Ten years ago, a camera crew followed Dustin Poirier as he started out on a path toward the major MMA scene. At the time, Poirier was a novice, just months into his professional fight career. Yet when the resulting film, Fightville, was released, the first words out of his mouth on camera were audaciously grand.
“My dream is to be the best fighter at 155 pounds in the world,” he says in the clip. “Fighting is what I do. My father was a fighter. My grandfather was a fighter. It’s just in my blood.”
For the last decade, he has proven his declaration the hard way. His goal, though? He’s not quite there, though it’s finally within reach. Still, the fact that it has taken Poirier 10 years just to get a crack at the undisputed UFC lightweight championship is a testament to his mettle. He was never the blue-chip, undefeated prodigy like his opponent, Khabib Nurmagomedov. He is not a headline-generating quote machine like the last divisional champion Conor McGregor. He does not blow anyone away with any of his individual abilities. It’s the aggregation of indomitable spirit and proficient all-around skill that makes Poirier special.
He can be beaten, but he cannot be broken.
Against Nurmagomedov, such resolve is an absolute necessity. Part Dagestani, part wood-chipper, the unbeaten champ is one of the most dominant forces the UFC has ever seen. Until losing round three in the McGregor fight, Nurmagomedov had won 31 straight rounds in UFC competition, an Octagon streak that ranks second all-time behind Georges St-Pierre’s 33 consecutive rounds. As if angered by this rare lapse, Nurmagomedov turned up the heat in the next round and submitted McGregor less than two minutes later.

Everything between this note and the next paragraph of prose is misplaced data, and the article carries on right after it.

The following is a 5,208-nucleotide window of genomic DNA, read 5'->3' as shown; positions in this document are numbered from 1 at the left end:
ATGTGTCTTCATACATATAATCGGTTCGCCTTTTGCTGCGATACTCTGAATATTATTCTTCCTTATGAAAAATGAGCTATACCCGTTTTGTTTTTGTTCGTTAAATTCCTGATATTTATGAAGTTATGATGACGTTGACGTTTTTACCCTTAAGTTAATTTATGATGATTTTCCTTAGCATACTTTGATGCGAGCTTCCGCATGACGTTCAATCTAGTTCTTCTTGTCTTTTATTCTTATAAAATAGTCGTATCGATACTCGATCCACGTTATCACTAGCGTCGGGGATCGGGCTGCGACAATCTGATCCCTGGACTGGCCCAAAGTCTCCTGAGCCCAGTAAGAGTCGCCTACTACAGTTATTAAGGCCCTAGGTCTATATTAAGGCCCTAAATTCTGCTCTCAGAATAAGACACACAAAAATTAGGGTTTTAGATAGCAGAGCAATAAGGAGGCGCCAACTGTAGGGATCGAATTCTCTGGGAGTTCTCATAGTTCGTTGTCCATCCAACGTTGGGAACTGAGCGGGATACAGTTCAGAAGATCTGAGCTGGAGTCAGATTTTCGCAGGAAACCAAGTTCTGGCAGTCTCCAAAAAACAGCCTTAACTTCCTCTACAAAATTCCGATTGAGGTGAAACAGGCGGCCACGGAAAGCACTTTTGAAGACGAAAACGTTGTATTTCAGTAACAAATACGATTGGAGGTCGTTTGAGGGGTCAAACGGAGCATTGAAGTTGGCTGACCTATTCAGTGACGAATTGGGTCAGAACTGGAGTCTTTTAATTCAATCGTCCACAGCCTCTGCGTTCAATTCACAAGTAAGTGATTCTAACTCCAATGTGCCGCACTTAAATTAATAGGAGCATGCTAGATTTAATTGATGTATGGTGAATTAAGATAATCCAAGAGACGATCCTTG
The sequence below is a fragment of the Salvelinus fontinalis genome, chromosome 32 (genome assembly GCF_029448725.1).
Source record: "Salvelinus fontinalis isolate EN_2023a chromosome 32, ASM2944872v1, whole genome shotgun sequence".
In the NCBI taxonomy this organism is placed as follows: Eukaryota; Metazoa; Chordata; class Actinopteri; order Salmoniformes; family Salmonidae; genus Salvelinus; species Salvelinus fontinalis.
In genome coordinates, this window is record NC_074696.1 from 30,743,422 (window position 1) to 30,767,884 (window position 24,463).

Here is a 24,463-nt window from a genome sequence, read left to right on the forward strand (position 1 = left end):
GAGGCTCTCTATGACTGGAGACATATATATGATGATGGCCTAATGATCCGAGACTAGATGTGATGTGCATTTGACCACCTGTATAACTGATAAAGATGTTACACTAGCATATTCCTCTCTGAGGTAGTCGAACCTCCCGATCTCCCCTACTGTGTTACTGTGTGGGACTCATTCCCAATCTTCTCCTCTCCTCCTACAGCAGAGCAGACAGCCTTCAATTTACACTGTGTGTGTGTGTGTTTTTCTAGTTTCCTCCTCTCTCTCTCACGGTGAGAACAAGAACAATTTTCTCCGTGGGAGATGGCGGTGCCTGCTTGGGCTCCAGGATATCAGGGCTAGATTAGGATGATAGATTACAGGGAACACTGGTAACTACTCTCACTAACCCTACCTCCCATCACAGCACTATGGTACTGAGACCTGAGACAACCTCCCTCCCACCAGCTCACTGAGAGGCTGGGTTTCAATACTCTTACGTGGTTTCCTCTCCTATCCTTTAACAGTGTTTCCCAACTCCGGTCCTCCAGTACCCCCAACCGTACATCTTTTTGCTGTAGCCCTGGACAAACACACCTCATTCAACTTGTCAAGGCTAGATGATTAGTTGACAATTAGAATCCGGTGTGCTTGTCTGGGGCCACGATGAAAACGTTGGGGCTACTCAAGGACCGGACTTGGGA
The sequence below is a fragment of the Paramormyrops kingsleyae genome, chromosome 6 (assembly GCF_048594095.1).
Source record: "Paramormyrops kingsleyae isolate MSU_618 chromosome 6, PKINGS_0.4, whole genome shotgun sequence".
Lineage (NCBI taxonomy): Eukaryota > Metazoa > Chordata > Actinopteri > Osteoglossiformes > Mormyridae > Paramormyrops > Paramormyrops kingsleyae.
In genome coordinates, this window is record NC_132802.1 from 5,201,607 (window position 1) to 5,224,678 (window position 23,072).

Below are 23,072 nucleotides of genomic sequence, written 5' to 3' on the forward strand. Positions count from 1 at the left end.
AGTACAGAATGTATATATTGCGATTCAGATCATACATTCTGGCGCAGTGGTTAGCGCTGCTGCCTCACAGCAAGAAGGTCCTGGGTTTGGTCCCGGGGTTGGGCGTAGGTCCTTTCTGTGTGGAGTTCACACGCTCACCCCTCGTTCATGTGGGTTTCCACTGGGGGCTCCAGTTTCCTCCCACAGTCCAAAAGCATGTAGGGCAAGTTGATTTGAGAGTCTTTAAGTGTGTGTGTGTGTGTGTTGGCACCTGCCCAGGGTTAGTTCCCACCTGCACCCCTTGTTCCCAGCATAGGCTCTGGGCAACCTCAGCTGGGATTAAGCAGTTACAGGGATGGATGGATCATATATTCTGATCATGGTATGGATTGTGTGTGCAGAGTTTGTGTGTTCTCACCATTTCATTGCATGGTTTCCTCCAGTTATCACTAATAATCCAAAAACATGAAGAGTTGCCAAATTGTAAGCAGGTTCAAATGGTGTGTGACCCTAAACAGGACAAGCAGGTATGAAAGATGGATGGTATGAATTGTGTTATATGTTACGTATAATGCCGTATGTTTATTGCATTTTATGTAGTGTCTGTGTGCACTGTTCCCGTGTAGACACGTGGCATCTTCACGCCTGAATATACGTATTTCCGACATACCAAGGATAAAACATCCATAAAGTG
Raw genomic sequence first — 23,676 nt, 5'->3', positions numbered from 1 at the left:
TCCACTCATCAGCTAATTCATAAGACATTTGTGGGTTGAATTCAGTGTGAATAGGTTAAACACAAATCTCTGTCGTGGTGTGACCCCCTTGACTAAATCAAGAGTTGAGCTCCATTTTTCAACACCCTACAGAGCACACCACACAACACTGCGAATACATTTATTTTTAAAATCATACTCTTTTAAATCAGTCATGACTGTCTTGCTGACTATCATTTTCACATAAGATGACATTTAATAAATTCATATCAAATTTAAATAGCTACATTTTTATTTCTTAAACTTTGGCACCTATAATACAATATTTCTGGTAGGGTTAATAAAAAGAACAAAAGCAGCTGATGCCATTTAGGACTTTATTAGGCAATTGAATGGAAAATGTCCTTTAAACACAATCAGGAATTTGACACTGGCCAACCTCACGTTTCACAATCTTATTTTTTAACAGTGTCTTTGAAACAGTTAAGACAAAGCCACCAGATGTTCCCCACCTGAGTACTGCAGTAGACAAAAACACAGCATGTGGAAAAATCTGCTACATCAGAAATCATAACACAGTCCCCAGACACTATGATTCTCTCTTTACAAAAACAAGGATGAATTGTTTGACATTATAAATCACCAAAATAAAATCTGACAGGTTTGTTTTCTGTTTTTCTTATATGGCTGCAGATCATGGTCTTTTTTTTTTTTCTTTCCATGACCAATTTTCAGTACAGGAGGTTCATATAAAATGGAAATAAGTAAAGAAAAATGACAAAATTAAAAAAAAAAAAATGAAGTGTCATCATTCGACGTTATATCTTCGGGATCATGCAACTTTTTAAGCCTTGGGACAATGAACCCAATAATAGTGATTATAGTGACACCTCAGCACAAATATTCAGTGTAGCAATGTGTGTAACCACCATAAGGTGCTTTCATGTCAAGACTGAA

Being on the other end of Nurmagomedov’s attack must feel something like drowning. You fight and you flail against this force, one that is not overwhelming but is relentless in its exertion. Its constant presence is its greatest threat. And so eventually, if your body doesn’t give out, your mind does. Either way, you eventually surrender. This is what he does to opponents. He had six takedowns against Rafael dos Anjos. Six against Al Iaquinta. Twenty-one(!) against Abel Trujillo. Most of the time, he only needs one to win a round. Everything else is just to prove a point.
But still, you wonder if he can do the same to Poirier, to drive him to resignation. At this point, Poirier is as confident as he’s ever been. He’s beaten Max Holloway, Eddie Alvarez, Justin Gaethje and Anthony Pettis, all in a row. He’s toiled for a decade to get here. He’s earned this through sweat and blood. His bill, as he is fond of saying, is “paid in full.”
“My whole career, the ups, the downs, the victories, the defeats, the lessons I’ve learned and kept rolling, that’s what’s made me the fighter I am today,” he said during the UFC 242 conference call. “It’s a constant evolution. I’ve had to go through the fights that I’ve been through to be the person I am now, and I’m just confident in my skills, my ability, the work that I’m putting in, my commitment to martial arts, my commitment to just getting in there and letting it all go. I’m confident in that. I can trust myself that when I get in there and they lock that door for 25 minutes, that I’m the better fighter, and I’m in there to win, and that I’m going to find an opening, or make an opening, and be the victor here.”